The Sinnhuber Aquatic Research Laboratory (SARL) is the world’s largest zebrafish aquatic toxicology facility. This laboratory is a unique facility equipped to conduct biomedical research using zebrafish. It is a 17,000 square foot self-contained fish hatchery for rearing fish. It remains the only known certified SPF zebrafish facility and has a low maintenance system with >40,000 fish and >20 transgenic zebrafish lines. Animals spawn daily, producing tens of thousands of high-quality eggs/day. The facility also supports transgenic studies, CRISPR/Cas9 line development, morpholino injections, dietary studies and is equipped for chemical assessments.

SARL is an off-campus research facility located 2.9 miles from Oregon State University.

 

Zebrafish

Oregon State University is AAALAC accredited. All animals are under approved Animal Care and Use Protocols as required by the institutional IACUC.  Animals are housed at the SARL in commercial holding rack units to house adult and larval fish. SARL is home to one of the largest zebrafish toxicology research facilities globally and the only one in the world that is Specific Pathogen Free for Pseudoloma neurophilia, providing confidence in the health of the animals used in these studies. Current animal capacity consists of over 4,000 X 1-6 liter tanks. In addition, we have developed novel 100 and 35-gallon mass egg production tanks. These tanks result in significantly reduced labor costs and unprecedented capacity to produce zebrafish eggs daily. Average daily production exceeds 40,000 eggs. We have developed and obtained several transgenic and mutant zebrafish lines that are available for research. Finally, we also have in-house capabilities to generate mutant fish using zinc finger nucleases, TALENs, and CRISPR Cas-9 methods


Take a tour of the fish room (loads in a new tab)

Why zebrafish?

  • Zebrafish embryos develop externally, outside the mother. The embryos are transparent, and non-invasive microscopy techniques can resolve individual cells in vivo across many developmental stages. We can monitor the development of organs and the impact of chemical exposure in live animals in real time.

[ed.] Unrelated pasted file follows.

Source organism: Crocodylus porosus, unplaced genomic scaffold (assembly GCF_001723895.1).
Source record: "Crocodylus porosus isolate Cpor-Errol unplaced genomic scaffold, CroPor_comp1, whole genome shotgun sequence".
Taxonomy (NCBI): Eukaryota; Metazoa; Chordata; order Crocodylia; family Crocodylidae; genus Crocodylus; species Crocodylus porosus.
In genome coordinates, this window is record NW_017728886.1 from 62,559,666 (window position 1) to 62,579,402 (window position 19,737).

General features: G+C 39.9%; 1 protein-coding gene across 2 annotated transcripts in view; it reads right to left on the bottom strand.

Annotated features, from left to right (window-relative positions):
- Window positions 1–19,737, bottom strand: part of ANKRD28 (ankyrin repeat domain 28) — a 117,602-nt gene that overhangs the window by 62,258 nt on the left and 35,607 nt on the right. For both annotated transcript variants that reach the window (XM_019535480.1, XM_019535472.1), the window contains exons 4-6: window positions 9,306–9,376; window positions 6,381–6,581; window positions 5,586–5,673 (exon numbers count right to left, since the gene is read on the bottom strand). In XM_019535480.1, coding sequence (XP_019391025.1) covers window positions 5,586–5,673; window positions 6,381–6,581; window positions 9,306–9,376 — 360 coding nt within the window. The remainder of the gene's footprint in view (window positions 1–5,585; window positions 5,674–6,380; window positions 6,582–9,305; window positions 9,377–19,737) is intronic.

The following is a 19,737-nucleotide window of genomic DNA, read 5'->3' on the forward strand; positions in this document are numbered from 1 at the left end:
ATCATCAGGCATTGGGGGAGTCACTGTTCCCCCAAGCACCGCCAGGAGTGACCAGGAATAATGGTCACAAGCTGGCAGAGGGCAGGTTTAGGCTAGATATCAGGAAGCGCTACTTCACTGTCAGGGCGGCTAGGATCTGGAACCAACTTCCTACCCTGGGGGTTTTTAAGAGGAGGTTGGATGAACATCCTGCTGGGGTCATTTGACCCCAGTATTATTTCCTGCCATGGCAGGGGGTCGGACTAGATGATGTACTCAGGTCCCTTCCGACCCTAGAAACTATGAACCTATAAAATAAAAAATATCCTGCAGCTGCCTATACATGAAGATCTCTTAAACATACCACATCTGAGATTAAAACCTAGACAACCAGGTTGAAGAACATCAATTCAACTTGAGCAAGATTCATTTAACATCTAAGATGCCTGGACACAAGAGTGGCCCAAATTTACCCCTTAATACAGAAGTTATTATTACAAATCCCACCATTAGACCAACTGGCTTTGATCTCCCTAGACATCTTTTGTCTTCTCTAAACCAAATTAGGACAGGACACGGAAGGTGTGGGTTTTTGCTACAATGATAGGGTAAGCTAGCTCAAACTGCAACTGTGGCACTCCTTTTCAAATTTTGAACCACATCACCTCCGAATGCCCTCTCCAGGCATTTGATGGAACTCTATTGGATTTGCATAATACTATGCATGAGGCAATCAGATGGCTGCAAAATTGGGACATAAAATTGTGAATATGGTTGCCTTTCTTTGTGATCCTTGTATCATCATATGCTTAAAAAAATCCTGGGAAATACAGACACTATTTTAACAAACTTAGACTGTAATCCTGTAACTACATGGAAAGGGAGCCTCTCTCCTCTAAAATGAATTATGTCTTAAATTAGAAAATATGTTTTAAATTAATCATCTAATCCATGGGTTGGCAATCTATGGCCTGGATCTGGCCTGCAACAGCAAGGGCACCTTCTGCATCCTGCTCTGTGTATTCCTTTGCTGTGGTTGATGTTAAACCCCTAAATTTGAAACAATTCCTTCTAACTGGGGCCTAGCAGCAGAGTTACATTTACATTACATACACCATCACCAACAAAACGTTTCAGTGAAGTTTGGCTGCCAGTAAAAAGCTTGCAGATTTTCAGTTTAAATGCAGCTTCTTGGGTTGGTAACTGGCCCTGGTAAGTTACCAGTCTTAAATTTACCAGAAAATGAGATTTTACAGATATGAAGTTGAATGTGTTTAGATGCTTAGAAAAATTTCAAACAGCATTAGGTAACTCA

• The molecular responses of zebrafish to chemicals have a high degree of relevance to human biology. The signal transduction mechanisms, anatomy, and physiology of zebrafish are homologous to those of humans. Zebrafish possess all the classical sense modalities, including vision, olfaction, taste, touch, balance, and hearing. 
  • We can generate virtually unlimited numbers of zebrafish embryos. More than 30,000 zebrafish reside at OSU’s Sinnhuber Aquatic Research Laboratory (SARL), and each female produces hundreds of eggs weekly.
  • Zebrafish embryos are small. It is routine to place a single animal into a well-containing microliters of solution. One milligram of a chemical compound supports enough experiments to complete a full suite of studies.
  • Zebrafish embryos develop rapidly. They exercise their complete repertoire of gene expressions and molecular signaling during the 72-hour transition from fertilization to organogenesis. We can test hypotheses, modify experimental designs, and generate new studies quickly in experiments on whole animals.
  • The research community has completely sequenced the zebrafish genome. We can interrogate the expression of the entire genome simultaneously on an array platform to look for molecular signatures of a biological impact. When anomalies occur, we can pinpoint the genomic and molecular mechanisms with powerful tools such as genetic knockdown, chemical genetics, proteomics, and transgenic fish which contain green fluorescent protein either in blood vessels or in specific neuronal populations.


Take a tour the lab (loads in a new tab)

Capabilities

SARL is a state of the art research facility with numerous capabilities that are available to the scientific community. We provide services from distributing zebrafish, zebrafish husbandry to molecular techniques. Below is a list of some of the capabilities:

  • Zebrafish (adult and embryos)
  • Robots for embryo handling
  • High throughput bioactivity screening
  • Behavioral assessments
  • Cardiovascular fitness
  • CRISPR/Cas9 technology application to develop zebrafish lines
  • Morpholino knockdown
  • qRT-PCR
  • Immunohistochemistry
  • Transcriptomics (RNA, and small RNA)
  • Gene x environment interaction
  • Epigenetic and transgenerational effects
  • Microbiome interrogation
  • Adult exposures (reproductive endpoints)